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Practices Face Uphill Climb in Transforming to Medical Homes

Considered a vital step in transforming the U.S. healthcare system, the conversion of small, independent primary-care practices to patient-centered medical homes is a daunting task.

An article in the March 2011 issue of Health Affairs analyzes those challenges based on outcomes from a national demonstration project, which ran for two years starting in June 2008 and involved 36 primary-care practices.

Patient-centered medical homes incorporate the four pillars of primary care — access to first-contact care, coordinated care, comprehensive care and sustained personal relationships. The homes also incorporate the Chronic Care Model and the latest in medical informatics, and promote the engagement of patients who seek to form partnerships with healthcare practices.

However, based on the study, practices will need more than two years to implement the entire model and transform work processes.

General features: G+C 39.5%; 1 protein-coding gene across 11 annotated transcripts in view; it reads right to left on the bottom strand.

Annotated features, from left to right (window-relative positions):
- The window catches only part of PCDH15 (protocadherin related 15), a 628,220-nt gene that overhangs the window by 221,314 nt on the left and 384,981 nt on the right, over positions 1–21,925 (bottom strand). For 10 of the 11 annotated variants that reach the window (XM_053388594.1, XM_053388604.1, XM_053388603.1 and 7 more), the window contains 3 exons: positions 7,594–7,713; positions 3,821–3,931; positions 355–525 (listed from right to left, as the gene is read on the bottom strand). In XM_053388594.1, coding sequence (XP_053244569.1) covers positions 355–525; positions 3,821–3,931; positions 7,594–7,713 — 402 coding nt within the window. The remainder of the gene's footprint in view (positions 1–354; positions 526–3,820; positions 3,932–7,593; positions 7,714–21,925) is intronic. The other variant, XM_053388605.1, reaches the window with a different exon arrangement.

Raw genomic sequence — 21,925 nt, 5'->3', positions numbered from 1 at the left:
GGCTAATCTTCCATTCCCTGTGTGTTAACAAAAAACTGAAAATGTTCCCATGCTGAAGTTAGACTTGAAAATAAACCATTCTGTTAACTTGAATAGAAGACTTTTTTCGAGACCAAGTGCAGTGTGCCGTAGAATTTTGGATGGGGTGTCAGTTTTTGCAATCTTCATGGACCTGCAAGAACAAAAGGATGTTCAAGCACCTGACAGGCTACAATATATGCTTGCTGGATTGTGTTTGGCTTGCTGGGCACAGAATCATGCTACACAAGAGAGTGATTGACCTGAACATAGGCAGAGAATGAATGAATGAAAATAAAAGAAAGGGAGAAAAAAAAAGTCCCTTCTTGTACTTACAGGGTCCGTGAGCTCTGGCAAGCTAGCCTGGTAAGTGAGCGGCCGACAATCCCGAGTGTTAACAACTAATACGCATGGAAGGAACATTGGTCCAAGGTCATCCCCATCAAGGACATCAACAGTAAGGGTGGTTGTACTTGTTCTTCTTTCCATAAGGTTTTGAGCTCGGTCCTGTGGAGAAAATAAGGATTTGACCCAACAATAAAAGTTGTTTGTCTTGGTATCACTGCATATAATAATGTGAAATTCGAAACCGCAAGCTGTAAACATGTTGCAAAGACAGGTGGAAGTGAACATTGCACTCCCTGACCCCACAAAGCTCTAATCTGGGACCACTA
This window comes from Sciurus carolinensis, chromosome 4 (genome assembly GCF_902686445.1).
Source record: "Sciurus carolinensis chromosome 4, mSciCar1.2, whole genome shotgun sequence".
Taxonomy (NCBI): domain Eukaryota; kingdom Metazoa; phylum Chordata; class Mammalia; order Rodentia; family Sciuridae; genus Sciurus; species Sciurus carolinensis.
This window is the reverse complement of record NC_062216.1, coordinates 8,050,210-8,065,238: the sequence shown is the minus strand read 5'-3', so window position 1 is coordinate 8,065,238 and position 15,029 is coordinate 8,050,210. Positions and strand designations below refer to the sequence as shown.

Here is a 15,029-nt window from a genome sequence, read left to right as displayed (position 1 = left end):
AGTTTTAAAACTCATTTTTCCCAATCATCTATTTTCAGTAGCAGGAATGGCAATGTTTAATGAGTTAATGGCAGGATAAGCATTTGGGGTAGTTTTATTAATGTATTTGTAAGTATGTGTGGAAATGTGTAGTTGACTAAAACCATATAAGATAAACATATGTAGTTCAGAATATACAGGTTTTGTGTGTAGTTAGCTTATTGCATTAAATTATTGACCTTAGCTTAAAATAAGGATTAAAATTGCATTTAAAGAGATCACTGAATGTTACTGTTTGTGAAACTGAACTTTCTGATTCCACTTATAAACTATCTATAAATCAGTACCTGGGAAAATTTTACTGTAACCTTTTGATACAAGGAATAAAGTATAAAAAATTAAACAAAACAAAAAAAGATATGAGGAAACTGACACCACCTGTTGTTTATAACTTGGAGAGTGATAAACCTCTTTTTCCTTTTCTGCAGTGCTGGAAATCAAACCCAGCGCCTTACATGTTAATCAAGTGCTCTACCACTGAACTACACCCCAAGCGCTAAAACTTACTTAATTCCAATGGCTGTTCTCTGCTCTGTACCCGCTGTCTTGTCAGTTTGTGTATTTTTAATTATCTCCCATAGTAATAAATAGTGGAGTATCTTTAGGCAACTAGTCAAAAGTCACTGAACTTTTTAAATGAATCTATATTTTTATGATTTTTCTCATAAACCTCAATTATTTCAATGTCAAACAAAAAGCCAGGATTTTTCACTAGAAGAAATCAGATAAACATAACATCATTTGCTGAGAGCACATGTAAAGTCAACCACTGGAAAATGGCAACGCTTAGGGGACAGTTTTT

“We learned from the national demonstration project how difficult it is for practices to truly innovate with ‘care teams’ — clinicians working together, depending on the patients’ needs, and not always including a physician-leader,” the authors wrote.

“Care teams require physicians working in tandem with other clinicians, such as nurses, nurse practitioners and physician assistants.”

The authors also wrote that physicians will have to embrace a model that does not necessarily emphasize “their autonomy in commanding a staff to support their work of advising and treating individual patients with private, face-to-face encounters.

“New ways of thinking about primary care will need to emphasize working within more collaborative teams and using multiple channels of care such as telemedicine, e-visits and group visits. The focus will need to expand from individual patients to encompass populations. A more partnering relationship with patients and much greater transparency will also be required.”

Further, the authors wrote, practices must strive to build healthcare “neighborhoods” by establishing robust and collaborative relationships with hospitals, nursing homes, specialists, other healthcare professionals and community agencies.

“This integrated neighborhood must appear seamless to the patient,” the authors wrote.

To read the report in its entirety, visit

By | 2011-03-08T00:00:00-05:00 March 8th, 2011|Categories: Uncategorized|0 Comments

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